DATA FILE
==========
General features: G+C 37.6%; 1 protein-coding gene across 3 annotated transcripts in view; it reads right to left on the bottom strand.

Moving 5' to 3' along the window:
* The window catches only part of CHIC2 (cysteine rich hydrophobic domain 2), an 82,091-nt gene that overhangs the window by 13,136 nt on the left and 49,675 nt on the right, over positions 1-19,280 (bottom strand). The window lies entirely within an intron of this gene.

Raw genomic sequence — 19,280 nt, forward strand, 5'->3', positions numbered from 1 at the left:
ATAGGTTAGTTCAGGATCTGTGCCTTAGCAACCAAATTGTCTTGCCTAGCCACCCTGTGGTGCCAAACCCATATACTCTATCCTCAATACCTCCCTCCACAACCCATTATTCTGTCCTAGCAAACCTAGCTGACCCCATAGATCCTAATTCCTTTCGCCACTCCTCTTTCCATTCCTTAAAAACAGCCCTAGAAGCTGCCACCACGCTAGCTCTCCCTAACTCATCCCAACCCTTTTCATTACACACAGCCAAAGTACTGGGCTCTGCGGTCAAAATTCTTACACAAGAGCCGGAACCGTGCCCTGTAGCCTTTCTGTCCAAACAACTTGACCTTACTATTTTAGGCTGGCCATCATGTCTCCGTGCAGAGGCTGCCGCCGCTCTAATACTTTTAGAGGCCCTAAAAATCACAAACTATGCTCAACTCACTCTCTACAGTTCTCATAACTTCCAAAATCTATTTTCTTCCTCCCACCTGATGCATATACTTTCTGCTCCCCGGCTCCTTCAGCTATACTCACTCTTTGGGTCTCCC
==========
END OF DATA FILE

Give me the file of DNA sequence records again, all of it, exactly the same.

General features: G+C 37.6%; 1 protein-coding gene across 3 annotated transcripts in view; it reads right to left on the bottom strand.

Moving 5' to 3' along the window:
* The window catches only part of CHIC2 (cysteine rich hydrophobic domain 2), an 82,091-nt gene that overhangs the window by 13,136 nt on the left and 49,675 nt on the right, over positions 1-19,280 (bottom strand). The window lies entirely within an intron of this gene.

Raw genomic sequence — 19,280 nt, forward strand, 5'->3', positions numbered from 1 at the left:
ATAGGTTAGTTCAGGATCTGTGCCTTAGCAACCAAATTGTCTTGCCTAGCCACCCTGTGGTGCCAAACCCATATACTCTATCCTCAATACCTCCCTCCACAACCCATTATTCTGTCCTAGCAAACCTAGCTGACCCCATAGATCCTAATTCCTTTCGCCACTCCTCTTTCCATTCCTTAAAAACAGCCCTAGAAGCTGCCACCACGCTAGCTCTCCCTAACTCATCCCAACCCTTTTCATTACACACAGCCAAAGTACTGGGCTCTGCGGTCAAAATTCTTACACAAGAGCCGGAACCGTGCCCTGTAGCCTTTCTGTCCAAACAACTTGACCTTACTATTTTAGGCTGGCCATCATGTCTCCGTGCAGAGGCTGCCGCCGCTCTAATACTTTTAGAGGCCCTAAAAATCACAAACTATGCTCAACTCACTCTCTACAGTTCTCATAACTTCCAAAATCTATTTTCTTCCTCCCACCTGATGCATATACTTTCTGCTCCCCGGCTCCTTCAGCTATACTCACTCTTTGGGTCTCCC